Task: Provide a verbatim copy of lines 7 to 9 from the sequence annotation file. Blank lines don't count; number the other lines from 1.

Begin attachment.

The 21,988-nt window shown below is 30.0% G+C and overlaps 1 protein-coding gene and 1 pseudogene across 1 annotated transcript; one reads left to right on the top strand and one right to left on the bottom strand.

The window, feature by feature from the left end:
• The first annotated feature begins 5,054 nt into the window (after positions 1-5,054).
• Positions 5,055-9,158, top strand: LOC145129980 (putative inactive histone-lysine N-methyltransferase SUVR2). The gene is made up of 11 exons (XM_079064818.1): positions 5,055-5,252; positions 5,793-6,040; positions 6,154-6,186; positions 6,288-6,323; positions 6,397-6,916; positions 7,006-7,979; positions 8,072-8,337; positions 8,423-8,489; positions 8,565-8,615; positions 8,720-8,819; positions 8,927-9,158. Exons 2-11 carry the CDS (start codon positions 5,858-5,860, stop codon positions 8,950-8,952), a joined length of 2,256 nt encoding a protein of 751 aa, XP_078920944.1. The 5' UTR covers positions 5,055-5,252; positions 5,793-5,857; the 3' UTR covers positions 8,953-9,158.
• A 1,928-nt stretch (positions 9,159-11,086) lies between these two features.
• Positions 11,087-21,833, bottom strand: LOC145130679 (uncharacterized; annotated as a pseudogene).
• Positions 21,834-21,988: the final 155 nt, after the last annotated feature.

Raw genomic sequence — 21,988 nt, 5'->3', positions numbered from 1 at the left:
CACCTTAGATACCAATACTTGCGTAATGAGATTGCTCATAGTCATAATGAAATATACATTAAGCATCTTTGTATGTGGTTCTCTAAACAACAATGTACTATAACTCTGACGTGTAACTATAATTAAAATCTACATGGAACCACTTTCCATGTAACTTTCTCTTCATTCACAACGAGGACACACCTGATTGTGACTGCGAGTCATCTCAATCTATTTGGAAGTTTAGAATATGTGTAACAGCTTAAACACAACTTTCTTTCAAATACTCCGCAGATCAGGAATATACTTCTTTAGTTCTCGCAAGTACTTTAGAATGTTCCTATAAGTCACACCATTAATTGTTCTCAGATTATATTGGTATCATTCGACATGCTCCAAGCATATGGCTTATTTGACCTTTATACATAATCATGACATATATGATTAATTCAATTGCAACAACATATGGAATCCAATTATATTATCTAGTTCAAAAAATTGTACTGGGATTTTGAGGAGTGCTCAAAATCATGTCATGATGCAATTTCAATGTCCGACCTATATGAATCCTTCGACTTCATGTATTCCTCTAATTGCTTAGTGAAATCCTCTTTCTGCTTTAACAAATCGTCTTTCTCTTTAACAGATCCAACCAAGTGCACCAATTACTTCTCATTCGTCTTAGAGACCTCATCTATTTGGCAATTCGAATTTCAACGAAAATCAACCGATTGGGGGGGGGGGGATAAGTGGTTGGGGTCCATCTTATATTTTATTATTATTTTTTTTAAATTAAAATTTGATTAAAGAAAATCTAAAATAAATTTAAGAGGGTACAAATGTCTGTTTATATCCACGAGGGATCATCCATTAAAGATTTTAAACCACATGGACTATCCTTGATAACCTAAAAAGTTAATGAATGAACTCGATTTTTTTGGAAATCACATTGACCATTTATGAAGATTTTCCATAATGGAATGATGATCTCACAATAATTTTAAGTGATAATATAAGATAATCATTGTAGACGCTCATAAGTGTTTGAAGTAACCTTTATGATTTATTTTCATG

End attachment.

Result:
• Positions 21,834-21,988: the final 155 nt, after the last annotated feature.

Raw genomic sequence — 21,988 nt, 5'->3', positions numbered from 1 at the left:
CACCTTAGATACCAATACTTGCGTAATGAGATTGCTCATAGTCATAATGAAATATACATTAAGCATCTTTGTATGTGGTTCTCTAAACAACAATGTACTATAACTCTGACGTGTAACTATAATTAAAATCTACATGGAACCACTTTCCATGTAACTTTCTCTTCATTCACAACGAGGACACACCTGATTGTGACTGCGAGTCATCTCAATCTATTTGGAAGTTTAGAATATGTGTAACAGCTTAAACACAACTTTCTTTCAAATACTCCGCAGATCAGGAATATACTTCTTTAGTTCTCGCAAGTACTTTAGAATGTTCCTATAAGTCACACCATTAATTGTTCTCAGATTATATTGGTATCATTCGACATGCTCCAAGCATATGGCTTATTTGACCTTTATACATAATCATGACATATATGATTAATTCAATTGCAACAACATATGGAATCCAATTATATTATCTAGTTCAAAAAATTGTACTGGGATTTTGAGGAGTGCTCAAAATCATGTCATGATGCAATTTCAATGTCCGACCTATATGAATCCTTCGACTTCATGTATTCCTCTAATTGCTTAGTGAAATCCTCTTTCTGCTTTAACAAATCGTCTTTCTCTTTAACAGATCCAACCAAGTGCACCAATTACTTCTCATTCGTCTTAGAGACCTCATCTATTTGGCAATTCGAATTTCAACGAAAATCAACCGATTGGGGGGGGGGGGATAAGTGGTTGGGGTCCATCTTATATTTTATTATTATTTTTTTTAAATTAAAATTTGATTAAAGAAAATCTAAAATAAATTTAAGAGGGTACAAATGTCTGTTTATATCCACGAGGGATCATCCATTAAAGATTTTAAACCACATGGACTATCCTTGATAACCTAAAAAGTTAATGAATGAACTCGATTTTTTTGGAAATCACATTGACCATTTATGAAGATTTTCCATAATGGAATGATGATCTCACAATAATTTTAAGTGATAATATAAGATAATCATTGTAGACGCTCATAAGTGTTTGAAGTAACCTTTATGATTTATTTTCATG